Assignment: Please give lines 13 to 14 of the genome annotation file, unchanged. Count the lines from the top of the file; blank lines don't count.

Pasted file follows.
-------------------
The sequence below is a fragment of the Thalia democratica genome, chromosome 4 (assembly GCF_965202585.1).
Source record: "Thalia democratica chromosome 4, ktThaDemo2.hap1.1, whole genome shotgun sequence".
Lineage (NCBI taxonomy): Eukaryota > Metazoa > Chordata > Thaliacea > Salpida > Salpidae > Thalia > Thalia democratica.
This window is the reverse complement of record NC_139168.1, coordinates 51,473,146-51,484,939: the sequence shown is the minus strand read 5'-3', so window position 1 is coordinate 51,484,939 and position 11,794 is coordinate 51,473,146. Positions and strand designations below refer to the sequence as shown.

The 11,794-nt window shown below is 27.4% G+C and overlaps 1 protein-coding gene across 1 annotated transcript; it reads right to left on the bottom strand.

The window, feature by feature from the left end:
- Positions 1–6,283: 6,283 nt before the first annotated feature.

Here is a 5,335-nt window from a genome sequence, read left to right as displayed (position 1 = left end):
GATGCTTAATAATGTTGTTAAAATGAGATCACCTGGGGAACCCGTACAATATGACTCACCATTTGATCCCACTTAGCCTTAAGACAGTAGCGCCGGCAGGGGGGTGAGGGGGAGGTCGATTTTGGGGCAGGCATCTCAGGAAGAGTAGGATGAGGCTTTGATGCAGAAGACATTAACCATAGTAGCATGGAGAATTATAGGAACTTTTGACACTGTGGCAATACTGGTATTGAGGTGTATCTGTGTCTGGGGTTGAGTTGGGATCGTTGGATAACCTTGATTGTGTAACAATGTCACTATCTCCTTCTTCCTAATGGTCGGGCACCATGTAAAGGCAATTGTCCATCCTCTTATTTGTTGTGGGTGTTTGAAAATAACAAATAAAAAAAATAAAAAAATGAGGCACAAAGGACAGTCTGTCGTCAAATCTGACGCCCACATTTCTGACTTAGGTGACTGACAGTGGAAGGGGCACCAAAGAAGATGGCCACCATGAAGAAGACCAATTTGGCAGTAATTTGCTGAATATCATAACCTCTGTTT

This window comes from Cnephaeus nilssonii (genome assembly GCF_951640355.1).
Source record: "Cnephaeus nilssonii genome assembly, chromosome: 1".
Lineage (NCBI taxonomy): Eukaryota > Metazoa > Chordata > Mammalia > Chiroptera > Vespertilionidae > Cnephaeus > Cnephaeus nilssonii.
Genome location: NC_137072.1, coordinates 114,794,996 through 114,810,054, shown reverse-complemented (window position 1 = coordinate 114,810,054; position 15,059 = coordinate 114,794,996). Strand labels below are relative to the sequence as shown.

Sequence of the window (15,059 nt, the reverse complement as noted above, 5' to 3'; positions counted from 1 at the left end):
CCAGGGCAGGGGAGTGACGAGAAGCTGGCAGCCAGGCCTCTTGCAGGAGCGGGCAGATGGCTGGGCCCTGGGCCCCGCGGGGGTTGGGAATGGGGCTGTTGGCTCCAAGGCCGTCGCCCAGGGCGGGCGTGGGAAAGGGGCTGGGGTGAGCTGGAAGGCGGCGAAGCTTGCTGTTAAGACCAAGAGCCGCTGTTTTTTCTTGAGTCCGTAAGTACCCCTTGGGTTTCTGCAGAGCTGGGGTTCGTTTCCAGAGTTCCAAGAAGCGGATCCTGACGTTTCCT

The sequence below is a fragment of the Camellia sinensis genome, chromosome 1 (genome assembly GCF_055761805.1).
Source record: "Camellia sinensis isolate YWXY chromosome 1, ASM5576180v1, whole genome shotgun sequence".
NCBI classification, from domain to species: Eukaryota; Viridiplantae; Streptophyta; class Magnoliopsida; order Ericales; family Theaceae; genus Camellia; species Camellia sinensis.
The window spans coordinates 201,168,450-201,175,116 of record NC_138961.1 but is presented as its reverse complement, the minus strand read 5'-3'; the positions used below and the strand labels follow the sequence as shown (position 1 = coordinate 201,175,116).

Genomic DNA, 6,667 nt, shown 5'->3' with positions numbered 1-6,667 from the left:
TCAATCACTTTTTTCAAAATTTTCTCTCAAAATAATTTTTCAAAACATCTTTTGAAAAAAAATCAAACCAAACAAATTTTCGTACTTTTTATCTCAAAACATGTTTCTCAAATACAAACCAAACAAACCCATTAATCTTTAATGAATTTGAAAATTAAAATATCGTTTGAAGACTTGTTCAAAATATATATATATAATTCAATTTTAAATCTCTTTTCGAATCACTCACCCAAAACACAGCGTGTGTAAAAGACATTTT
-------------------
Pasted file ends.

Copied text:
Genome location: NC_137072.1, coordinates 114,794,996 through 114,810,054, shown reverse-complemented (window position 1 = coordinate 114,810,054; position 15,059 = coordinate 114,794,996). Strand labels below are relative to the sequence as shown.

Sequence of the window (15,059 nt, the reverse complement as noted above, 5' to 3'; positions counted from 1 at the left end):